Another central aspect of working with Roy was learning how to be an academic serving a field of study. Roy was committed to demonstrating how to be a good and ethical professional in the academic world. I learned how to review the work of others, how to present critiques, how to communicate with fellow academics, and how to share ideas with the rest of the psychological community in a positive way. I learned to treat ideas, and the people who thought them, with respect and care. The fact that Roy has quite a large number of good friends among his colleagues speaks volumes not only about the quality of Roy’s work, but also the manner in which he has conducted his professional life.
Reflecting on those days when I studied with Roy, it is clear to me that the things I value in my own career–my skills, and the way that I have chosen to conduct myself in relation to the work itself and other academics–have all been modelled after Roy’s example. I can’t thank him enough for providing me with a career’s worth of value, and it continues to be an honor to have been his student.
Thank you for teaching me how to think about big ideas.
W. Keith Campbell
It is an honor to be the student of researcher as prolific an influential as Roy. He has had a profound impact on our understanding of human nature and has been a personal inspiration. Getting to know Roy personally has been a great pleasure. He has a rich sense of humor and encourages his students to be creative and follow their passion. Roy is one of the greats and the field would not be the same without him.
Michael J. MacKenzie
What I admire most about Roy is his capacity to let go of all conventions and formulate truly new theoretical ideas about how social interactions work. I have never seen such a unique and strong combination of being able to develop new theories, and critically putting them to the experimental test.
Roy is the smartest person I've ever met. But smart is just a state; it doesn't necessarily mean anything if you don't do something with it. This is what sets Roy apart: He does so much with it. He wields his intelligence relentlessly to figure out how the world works, paper after paper, book after book, talk after talk. I can't think of anyone who has made so many huge contributions to so many different areas and topics in psychology. They also happen to be topics most people are curious about: Does self-esteem matter? What is willpower? How do people act after they've been socially rejected? Roy is also wickedly funny; the loudest and longest laugh I've ever heard from a conference crowd was during one of his talks. I kept expecting a waitress to remind us of the two-drink minimum.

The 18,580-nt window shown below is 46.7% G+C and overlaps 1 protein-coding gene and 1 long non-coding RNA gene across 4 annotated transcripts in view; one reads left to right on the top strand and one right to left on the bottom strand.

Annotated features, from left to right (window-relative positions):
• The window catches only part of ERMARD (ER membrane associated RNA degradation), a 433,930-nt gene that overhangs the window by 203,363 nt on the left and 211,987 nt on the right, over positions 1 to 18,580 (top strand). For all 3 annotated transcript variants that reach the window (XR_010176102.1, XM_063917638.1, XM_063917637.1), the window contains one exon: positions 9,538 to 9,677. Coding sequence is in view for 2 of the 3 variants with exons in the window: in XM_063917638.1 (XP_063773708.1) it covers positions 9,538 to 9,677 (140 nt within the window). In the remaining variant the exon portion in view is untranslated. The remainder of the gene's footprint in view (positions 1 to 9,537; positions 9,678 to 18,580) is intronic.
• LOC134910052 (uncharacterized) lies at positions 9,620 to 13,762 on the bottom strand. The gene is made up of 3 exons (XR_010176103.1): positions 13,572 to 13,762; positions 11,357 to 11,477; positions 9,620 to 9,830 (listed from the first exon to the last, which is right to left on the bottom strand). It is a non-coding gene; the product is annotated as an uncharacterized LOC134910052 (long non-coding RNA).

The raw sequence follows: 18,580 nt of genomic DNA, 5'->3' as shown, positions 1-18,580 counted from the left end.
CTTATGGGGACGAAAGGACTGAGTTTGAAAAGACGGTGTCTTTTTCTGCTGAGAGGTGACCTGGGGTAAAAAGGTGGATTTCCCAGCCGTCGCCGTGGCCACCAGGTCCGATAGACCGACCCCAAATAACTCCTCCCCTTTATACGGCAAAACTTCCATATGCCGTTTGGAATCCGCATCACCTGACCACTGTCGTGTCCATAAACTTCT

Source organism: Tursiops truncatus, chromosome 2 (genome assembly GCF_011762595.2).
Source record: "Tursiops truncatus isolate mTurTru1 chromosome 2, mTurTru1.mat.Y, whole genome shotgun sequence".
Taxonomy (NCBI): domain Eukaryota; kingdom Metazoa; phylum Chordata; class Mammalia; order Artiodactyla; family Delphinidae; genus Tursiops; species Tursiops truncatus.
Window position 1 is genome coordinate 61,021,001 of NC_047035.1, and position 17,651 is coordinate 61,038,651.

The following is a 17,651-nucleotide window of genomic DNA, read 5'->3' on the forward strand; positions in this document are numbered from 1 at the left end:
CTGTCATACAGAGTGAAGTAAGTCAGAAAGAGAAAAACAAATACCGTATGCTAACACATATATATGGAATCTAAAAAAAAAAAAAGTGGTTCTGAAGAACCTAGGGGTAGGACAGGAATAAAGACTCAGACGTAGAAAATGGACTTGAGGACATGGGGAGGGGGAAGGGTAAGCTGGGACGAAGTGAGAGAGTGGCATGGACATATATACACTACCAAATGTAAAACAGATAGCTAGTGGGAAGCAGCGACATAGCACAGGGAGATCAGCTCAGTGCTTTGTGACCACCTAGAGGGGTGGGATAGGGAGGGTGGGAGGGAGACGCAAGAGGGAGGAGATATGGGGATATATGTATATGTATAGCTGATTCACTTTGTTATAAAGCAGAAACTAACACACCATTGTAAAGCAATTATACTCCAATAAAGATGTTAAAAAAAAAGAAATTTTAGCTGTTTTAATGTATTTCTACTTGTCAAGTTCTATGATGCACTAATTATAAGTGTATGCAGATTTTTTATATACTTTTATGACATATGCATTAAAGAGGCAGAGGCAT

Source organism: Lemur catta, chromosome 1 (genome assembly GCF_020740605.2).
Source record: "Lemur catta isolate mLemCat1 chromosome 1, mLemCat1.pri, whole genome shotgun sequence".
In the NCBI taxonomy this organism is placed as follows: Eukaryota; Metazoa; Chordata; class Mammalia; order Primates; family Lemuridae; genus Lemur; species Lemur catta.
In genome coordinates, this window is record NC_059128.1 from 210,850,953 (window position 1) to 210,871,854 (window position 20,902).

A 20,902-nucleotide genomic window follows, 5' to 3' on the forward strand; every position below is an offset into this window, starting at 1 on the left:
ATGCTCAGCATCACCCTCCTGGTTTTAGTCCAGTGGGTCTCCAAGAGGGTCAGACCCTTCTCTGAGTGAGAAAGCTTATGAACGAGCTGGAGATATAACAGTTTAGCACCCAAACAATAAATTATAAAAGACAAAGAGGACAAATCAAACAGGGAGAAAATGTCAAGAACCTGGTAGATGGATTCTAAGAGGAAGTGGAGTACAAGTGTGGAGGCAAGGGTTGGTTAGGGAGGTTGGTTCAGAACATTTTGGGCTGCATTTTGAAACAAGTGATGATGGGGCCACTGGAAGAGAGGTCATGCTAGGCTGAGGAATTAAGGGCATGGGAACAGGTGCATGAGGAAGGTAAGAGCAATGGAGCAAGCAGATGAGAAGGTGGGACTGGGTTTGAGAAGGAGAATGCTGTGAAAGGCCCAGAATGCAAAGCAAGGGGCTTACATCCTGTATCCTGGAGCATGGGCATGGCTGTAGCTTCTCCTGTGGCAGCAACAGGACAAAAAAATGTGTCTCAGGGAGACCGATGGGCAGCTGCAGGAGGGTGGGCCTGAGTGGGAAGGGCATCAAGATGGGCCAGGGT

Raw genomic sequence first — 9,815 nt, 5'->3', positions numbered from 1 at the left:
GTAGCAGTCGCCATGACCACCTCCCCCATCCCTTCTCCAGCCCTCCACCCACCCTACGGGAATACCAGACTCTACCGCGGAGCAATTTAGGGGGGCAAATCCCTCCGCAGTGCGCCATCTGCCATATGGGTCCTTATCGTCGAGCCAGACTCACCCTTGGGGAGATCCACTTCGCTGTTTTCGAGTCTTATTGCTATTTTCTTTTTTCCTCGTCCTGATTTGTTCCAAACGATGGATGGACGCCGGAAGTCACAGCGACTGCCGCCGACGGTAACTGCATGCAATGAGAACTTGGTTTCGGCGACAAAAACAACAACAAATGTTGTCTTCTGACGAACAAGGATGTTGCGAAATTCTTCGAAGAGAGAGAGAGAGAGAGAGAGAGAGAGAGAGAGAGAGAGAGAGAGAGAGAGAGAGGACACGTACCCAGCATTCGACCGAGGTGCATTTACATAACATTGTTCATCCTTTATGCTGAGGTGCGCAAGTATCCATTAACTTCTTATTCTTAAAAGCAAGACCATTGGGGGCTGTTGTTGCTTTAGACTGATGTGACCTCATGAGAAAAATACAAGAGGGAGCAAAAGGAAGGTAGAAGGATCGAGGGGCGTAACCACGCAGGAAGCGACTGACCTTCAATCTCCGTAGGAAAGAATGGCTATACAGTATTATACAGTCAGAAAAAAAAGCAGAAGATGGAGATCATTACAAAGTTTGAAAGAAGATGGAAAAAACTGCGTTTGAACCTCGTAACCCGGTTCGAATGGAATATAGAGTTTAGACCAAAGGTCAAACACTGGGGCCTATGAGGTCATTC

I was lucky enough to do a postdoc with Roy, and I have no doubt that I would not be sitting here in San Diego with a faculty job if it wasn't for him. Sure, I did some work, but I literally owe my career to him. I learned so much about ideas, good writing, and experimental design, and also those ineffable things that really make for success, like what to prioritize and how to balance work and life. We had many discussions about the joys of being an academic, and I am eternally grateful to Roy for giving me that opportunity.
I am glad to have Roy as a mentor because he thinks about so many different and interesting ideas. He is perfectly willing to take an unpopular position and advocate it for the purpose of finding scientific truth. And if the evidence shows he is wrong, he changes his mind. His open-mindedness and intellectual curiosity are the hallmarks of a great scientific thinker.
Further Donations are always welcome, whether to honor Roy F. Baumeister or another psychologist. Be sure to leave a note regarding which mentor you would like to donate for and any testimonial you might like to give.